Jangam and Mujumdar [5] observed that the capital and running costs of heat pumps can be reduced by using heat pumps only over the initial drying period, beyond which the dehumidified drying air does not enhance the drying rate any longer. Also, Mujumdar [17] suggested ways of making heat pump drying technology more cost effective including reducing the capital costs by selecting smaller heat pumps and reducing operational costs by reducing the running time in order to decrease cost of electricity utilization or supplementary use of renewable energy such as solar energy where possible. In addition, heat pumps with multiple modes of heat input and intermittent operation allow the use of smaller heat pumps to service more than a single drying chamber for simultaneous drying of different products.

Also, using mathematical models, concurrent and sequential application of heat by radiation, conduction, and convection can enhance the drying kinetics while improving quality at reduced capital and operating costs. There may be need to switch between different modes of heat input to get the optimum and energy efficient drying condition [18]. Moreover, among the many other observations about heat pump drying that worth future study is the use of the clean water which is gained by condensation. According to current concerns [19], the water might be used as a side product. Finally, the heat pump can also be used as cooling plants, which is a basis for further developments towards the cooling and storing of fruit.

3. Comparison of Conventional and Heat Pump Drying Processes

Heat pump drying has the ability to recover the latent and sensible heat by condensing moisture from the drying air which may other drying methods cannot do [5]. The recovered heat is recycled back to the dryer through heating of the dehumidified drying air; hence the energy efficiency is increased substantially as a result of heat recovery which otherwise is lost in the atmosphere in conventional dryers [19]. This enables drying at lower temperatures, lower cost, and operation even under humid ambient conditions. A comparison of efficiencies and advantages of heat pump dryers over vacuum and hot air dryers is shown in Table 1. Many articles have been written on the available different types of heat pump dryers [20].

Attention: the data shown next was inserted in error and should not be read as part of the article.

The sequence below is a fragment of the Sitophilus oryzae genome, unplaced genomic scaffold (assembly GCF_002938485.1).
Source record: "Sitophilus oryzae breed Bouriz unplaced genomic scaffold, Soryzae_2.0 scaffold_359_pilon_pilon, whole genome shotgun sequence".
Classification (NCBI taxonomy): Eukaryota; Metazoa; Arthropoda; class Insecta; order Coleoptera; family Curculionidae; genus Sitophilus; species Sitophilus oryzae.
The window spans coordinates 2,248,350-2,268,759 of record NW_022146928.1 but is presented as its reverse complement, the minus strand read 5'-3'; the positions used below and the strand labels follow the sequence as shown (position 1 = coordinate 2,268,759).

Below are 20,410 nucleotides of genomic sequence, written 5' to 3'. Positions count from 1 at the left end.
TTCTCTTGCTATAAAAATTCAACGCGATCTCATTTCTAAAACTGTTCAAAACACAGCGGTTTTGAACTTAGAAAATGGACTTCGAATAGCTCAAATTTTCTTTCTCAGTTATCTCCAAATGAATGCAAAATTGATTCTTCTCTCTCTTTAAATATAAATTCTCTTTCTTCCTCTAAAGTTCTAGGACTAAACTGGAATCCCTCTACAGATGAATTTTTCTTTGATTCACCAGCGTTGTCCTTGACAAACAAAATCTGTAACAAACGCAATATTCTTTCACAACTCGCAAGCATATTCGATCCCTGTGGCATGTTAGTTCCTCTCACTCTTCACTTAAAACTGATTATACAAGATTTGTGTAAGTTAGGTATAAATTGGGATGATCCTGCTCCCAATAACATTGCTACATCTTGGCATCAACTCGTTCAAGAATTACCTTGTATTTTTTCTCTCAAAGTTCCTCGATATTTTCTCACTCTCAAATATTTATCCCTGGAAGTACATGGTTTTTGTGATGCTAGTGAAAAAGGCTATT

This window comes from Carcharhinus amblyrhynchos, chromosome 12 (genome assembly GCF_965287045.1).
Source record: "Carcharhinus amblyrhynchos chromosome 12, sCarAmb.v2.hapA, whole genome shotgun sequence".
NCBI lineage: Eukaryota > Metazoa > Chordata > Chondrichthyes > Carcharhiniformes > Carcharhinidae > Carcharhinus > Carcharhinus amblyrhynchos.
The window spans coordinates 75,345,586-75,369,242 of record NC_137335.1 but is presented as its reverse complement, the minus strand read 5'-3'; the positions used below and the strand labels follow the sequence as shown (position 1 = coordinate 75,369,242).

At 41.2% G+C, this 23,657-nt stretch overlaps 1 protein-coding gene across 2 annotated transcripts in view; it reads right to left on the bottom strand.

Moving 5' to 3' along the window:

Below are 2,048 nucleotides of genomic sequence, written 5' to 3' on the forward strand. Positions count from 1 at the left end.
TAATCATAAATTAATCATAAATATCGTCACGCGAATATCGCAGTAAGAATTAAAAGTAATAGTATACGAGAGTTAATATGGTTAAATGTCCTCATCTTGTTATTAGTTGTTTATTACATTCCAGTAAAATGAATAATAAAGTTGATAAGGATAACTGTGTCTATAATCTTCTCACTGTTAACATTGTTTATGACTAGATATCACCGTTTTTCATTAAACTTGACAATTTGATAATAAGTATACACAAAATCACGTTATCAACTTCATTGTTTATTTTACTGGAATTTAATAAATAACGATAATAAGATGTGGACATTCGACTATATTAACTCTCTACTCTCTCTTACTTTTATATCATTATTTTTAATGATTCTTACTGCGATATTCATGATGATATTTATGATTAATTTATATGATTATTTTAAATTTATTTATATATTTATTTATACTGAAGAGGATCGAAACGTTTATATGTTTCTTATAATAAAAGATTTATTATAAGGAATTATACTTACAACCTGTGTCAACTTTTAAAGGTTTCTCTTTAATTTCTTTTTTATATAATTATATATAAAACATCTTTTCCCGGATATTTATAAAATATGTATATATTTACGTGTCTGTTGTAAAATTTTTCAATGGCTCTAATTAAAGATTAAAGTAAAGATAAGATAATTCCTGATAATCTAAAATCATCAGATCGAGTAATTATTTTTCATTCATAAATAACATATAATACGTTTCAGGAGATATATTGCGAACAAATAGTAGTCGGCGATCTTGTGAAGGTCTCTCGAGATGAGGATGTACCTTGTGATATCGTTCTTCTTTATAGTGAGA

Table 1: Comparison of HPD with other commonly used dryers.

According to FAO [4], the capacity of air to remove moisture depends on its initial temperature and humidity. The relative humidity of the air ought to be controlled so that it does not depend on the absolute humidity of the ambient and the drying temperature [15]. The changes in air conditions when air is heated and passed through a bed of moist product are shown in Figure 1. The heating of air from temperature to is represented by the line . During heating, the absolute humidity remains constant at whereas the relative humidity falls from to . This low relative humidity removes moisture from the materials. As air moves through the material bed it absorbs moisture.

Figure 1: Psychrometric representation of the conventional air drying system. Adapted from FAO [4].

Under adiabatic drying, sensible heat in the air is converted to latent heat and the change in air conditions is represented along a line of constant enthalpy, . The air will have increase in both absolute humidity, , and relative humidity, , but fall in temperature, . The absorption of moisture by the air would be the difference between the absolute humidities at and , that is, . If unheated air was passed through the bed, the drying process would be represented along the line . Assuming that the air at was at the same relative humidity, , as the heated air at , then the absorbed moisture would be (), considerably less than that absorbed by the heated air ().

At the final stage of drying, there will be little difference of the moisture ratios at the inlet and outlet of the drying chamber. The corresponding temperature difference will also be minimal and these will result in ineffective drying and low thermal efficiency. However, with heat pump drying, there is control of the moisture and temperature of the air as well as heat recovery. In this way, heat pump dryer can improve the product quality while using less energy. The components’ arrangement of a typical heat pump drying process is shown in Figure 2. The figure shows that the drying air is dehumidified in the evaporator and reheated to the desired temperature in the condenser before its further passage through the material, thereby offering an advantage of better drying rate and product quality over conventional drying.